In my next life I’m coming back as a marketing analyst. They are in such demand right now. Virtually every agency I work with has multiple openings. It may be a result of the Internet and social channels providing new models to measure engagement and response. Or that marketers have more data on their customers than ever before, or can negotiate more efficient media buys. Whatever the case, the ability to flip content, channel and cost in real time demands that you’re actually reading and interpreting all that data you’re collecting. That’s why this year is the year of the analyst.
So What Do Analysts Do?
In ad agency settings, Analytics can take on a variety of formats. At the most basic level, it’s about measurement strategy, e.g. defining KPIs, figuring out how to track and report on them, testing and optimizing to achieve the best results. When I started recruiting for Analytics roles, this is the skill set that first came to mind. Turns out it’s only the tip of the iceberg.
The next tier is marketing mix modeling, which has to do with attributing response to media channel, identifying which ones offer the best ROI, then recommending a budget allocation. There’s also response projections, proformas and predictive modeling, which forecast results at different uptake and spend scenarios.
Analysts are also the keepers of customer and business intelligence. They track demographic, behavioral, transactional and self-reported data captured on customers, and use it to drive segmentation and customer profiles. They get involved with database and survey design, and modeling activities aimed as teasing out most lucrative customer segments and finding more like them.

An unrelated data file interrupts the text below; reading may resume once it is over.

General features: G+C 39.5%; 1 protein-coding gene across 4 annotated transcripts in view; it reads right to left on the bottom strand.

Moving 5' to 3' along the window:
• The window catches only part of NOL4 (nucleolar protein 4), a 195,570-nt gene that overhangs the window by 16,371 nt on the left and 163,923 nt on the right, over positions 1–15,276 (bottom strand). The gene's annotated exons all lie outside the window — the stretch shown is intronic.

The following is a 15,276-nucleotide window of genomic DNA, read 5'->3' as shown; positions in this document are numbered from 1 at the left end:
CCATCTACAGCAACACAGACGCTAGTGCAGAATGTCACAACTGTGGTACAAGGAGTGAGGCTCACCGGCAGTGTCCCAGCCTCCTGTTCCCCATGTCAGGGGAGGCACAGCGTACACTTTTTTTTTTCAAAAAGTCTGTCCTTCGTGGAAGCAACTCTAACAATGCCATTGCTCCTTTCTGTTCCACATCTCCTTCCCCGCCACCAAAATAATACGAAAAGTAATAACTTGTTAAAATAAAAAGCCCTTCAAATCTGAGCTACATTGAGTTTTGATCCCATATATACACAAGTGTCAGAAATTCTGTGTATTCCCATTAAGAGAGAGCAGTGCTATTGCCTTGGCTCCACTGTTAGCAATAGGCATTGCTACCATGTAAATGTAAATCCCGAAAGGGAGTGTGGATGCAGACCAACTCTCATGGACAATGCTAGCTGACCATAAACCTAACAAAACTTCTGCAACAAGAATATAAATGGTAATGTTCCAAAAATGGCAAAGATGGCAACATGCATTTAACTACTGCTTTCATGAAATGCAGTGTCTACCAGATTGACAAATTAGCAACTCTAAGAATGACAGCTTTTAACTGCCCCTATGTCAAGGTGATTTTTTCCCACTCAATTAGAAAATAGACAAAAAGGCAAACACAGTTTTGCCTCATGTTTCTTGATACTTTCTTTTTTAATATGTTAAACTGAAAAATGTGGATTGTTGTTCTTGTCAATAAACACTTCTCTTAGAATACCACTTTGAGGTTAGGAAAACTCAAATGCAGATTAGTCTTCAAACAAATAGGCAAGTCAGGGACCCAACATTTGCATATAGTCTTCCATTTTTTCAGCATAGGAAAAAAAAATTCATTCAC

Here’s one you wouldn’t expect: A member of the Analytics team at R/GA is working on product development and user interface based on data gathered at in-store kiosks.
An analyst at Citigroup developed several new trading strategies/algorithms based on consumer and credit card data. These strategies tell stock & bond traders how to manage investment funds and inform buy/sell decisions.
A Razorfish analyst introduced a new retargeting model and CPM pricing strategy anticipated to save clients millions on online media buys.
Challenges Analysts Face
The two main challenges mentioned consistently are: 1) Educating clients and winning more sophisticated analytics assignments for the agency, and 2) Being engaged early enough in a project to add value.
Phil Castoro, Director/Data Solutions Group at Merkle puts it this way: “We’re not going to be the first people to get invited to the party. We need to have a compelling enough presentation and rapport that people want to have us around and get our advice.”
Phil’s team often uses “snapshot reports” as a conversation starter. These reports give an overview of marketing activities and results, customer profiles and competitive environment. They provide clients with new insights into how to improve marketing effectiveness and ROI. “Once you’ve demonstrated you have the tools to make them more successful in their jobs, it’s easier to sell in everyday analytics work and consulting.”